If you work as a supervisor, you know managing people means understanding them. If you don’t understand people, you won’t be an effective member—or leader—of any team.
Most managers lack the imagination to even try to figure out what makes people tick. Everyone’s motives are different, but as a successful manager you’ll need to learn which buttons to push. Taking a hard line in lieu of getting to know someone will get you nowhere.
Here are seven oft-repeated nuggets of wisdom passed down from successful mangers across a wide range of industries.
- Be influential. Whether you’re the boss or at the lowest rung of the corporate ladder, you have opportunities to lead by example every single day. As a leader, your role isn’t to dominate others. Your job is to influence others. Key into the other members of your team. It makes for less interpersonal friction and, ultimately, for greater productivity.
- Talk like a teammate. Language matters, so be careful how you phrase things. “Let’s change this proposal so we are more likely to make the client happy” sounds a lot better than “I don’t want to lose this client because you keep messing up the proposal.” You can be clear and firm without being disrespectful. Don’t let conversations devolve into accusations and defensiveness. State your case, but show a genuine interest in hearing the other side as well. Asking questions and listening to the responses creates bonds between people.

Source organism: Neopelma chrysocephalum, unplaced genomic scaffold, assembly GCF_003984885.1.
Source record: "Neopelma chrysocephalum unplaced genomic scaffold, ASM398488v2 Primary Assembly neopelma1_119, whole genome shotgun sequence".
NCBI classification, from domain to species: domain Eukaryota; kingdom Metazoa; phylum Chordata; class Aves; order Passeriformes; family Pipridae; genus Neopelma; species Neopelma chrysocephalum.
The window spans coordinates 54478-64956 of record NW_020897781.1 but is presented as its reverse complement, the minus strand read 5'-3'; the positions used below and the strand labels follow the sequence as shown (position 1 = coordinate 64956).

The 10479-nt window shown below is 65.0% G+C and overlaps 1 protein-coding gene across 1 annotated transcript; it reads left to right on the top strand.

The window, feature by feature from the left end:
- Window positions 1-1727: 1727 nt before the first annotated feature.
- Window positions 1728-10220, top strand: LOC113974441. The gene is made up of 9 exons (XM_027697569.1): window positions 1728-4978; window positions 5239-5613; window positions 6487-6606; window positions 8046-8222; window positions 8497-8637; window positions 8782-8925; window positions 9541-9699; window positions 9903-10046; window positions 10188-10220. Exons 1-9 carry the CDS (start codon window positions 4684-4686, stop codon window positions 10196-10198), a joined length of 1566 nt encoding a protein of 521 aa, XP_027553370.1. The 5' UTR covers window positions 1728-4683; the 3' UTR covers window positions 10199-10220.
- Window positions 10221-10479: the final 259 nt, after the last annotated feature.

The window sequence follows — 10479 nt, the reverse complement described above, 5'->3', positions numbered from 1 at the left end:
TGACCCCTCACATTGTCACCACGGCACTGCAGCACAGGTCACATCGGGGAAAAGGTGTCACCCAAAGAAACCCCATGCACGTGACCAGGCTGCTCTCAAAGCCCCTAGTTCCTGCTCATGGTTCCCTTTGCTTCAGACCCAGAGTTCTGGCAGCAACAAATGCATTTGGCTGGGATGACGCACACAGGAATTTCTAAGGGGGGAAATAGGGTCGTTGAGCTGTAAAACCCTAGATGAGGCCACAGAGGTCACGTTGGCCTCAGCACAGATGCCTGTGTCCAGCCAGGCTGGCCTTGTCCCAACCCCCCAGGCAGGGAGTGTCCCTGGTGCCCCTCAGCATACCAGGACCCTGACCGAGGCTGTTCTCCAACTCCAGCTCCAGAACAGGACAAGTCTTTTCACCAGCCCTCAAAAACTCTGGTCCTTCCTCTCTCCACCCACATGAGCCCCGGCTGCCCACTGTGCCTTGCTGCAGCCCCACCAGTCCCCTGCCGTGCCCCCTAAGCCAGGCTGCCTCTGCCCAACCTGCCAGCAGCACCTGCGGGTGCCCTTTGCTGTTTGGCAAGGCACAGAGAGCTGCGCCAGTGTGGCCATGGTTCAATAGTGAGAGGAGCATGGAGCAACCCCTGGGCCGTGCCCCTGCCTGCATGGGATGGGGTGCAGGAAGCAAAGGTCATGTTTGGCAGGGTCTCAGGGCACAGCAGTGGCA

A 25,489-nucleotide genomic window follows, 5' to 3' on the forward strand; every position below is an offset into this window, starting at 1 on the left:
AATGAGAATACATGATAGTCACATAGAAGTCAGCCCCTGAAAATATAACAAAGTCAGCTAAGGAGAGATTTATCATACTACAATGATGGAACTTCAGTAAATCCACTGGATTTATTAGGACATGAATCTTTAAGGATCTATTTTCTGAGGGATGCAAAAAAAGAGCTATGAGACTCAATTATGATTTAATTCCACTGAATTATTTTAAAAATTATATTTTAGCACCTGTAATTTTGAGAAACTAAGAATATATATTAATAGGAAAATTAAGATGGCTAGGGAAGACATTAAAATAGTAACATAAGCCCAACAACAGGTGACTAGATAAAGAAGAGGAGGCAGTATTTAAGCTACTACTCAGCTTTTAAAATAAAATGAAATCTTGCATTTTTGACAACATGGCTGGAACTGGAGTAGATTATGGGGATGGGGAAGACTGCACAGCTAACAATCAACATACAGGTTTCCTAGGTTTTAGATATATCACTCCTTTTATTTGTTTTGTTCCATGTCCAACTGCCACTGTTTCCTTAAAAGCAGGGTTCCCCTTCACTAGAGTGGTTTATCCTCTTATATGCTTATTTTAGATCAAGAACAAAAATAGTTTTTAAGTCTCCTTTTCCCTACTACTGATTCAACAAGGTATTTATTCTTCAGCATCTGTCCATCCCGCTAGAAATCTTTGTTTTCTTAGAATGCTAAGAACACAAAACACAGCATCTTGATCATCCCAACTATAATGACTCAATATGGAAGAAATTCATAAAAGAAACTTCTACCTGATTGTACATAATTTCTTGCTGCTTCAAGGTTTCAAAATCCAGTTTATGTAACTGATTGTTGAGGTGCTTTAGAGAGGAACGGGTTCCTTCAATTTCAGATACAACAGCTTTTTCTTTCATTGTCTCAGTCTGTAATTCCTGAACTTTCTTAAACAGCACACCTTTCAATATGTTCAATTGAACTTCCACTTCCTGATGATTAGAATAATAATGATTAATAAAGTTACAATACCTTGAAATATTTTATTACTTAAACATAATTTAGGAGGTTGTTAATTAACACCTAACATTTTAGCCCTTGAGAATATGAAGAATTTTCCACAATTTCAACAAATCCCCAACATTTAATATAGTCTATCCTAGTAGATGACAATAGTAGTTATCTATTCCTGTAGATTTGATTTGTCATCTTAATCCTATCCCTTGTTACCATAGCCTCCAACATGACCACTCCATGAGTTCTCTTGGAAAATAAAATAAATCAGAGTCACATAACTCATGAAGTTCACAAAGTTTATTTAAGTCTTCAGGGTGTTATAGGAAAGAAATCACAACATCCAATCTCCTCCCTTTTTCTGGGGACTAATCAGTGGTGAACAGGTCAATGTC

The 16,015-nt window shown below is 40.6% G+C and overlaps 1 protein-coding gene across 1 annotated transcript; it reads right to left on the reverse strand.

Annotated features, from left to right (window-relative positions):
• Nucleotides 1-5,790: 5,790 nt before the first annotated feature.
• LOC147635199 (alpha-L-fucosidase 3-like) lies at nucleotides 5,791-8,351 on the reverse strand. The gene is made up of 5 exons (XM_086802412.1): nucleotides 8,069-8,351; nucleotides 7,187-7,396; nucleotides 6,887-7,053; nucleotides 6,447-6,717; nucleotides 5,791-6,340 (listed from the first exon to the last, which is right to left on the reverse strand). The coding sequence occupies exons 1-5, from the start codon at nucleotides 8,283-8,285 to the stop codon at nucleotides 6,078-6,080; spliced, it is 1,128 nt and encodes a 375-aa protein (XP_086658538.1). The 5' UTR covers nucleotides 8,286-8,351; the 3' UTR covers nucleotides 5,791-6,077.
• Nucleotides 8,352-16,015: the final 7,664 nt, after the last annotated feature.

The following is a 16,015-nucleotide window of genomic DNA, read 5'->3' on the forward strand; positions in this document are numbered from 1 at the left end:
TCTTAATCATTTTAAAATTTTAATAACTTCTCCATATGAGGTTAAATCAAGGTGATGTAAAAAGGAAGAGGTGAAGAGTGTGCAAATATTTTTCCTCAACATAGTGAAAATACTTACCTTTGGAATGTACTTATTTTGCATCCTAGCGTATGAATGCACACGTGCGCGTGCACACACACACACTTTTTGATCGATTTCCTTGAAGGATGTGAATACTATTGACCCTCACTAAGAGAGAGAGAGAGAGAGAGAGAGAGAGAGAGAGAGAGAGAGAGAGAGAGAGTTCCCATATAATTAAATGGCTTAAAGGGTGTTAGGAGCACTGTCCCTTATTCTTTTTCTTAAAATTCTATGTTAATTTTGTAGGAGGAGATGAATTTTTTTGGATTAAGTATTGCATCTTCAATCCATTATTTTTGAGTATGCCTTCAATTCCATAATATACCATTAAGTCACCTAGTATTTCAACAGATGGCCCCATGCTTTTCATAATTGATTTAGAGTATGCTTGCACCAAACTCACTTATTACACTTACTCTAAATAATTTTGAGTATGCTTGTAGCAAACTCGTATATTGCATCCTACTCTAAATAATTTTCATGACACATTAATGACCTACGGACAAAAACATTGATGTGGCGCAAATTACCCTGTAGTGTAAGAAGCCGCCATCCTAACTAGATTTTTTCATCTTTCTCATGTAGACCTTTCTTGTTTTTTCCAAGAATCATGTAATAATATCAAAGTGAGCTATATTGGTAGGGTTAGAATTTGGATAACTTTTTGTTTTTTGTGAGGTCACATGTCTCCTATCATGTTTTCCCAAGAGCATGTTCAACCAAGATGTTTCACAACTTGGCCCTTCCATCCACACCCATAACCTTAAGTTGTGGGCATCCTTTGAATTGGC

- Don’t micromanage. If you’re going to delegate, trust the people you put in charge. If you’ve hired good people who know how to do their job, step back and worry about your own responsibilities for a while.
- Don’t hide. You may think you’ve “arrived” when you get that corner office. But you’re really shutting yourself off when you close that door behind you. Show your coworkers that you’re with them by being there. Walk around and talk to people—not just about work but about their lives outside of work. You’ll find yourself missing out on a lot of information when people have to come knock on your door when they want to discuss something.
- Fend off prima donnas. There is no place for a prima donna in an environment that requires teamwork. If you make the mistake of appearing to tolerate a prima donna, you open the gates to more fits of self importance— from the prima donna and from everyone else who thinks ploys for attention will work.
- Reward success. An all-too-often overlooked element of good leadership is knowing when to use praise and rewards. Take the time to give employees a little individual attention when they do good work. We’re not talking about a promotion and a pay raise. A small gesture such as a pat on the back or a public acknowledgment of a job well done is all it takes to motivate people and recharge their batteries.
- Dodge disaster. Good managers work deliberately. They plan for the future and encourage those around them to be methodical and thorough. But as you know, managers often have to manage tiny little disasters all day long. Be a boss, not a firefighter. Although you have to be responsive when unforeseen emergencies crop up, make sure your planning and scheduling are designed to make those emergencies few and far between.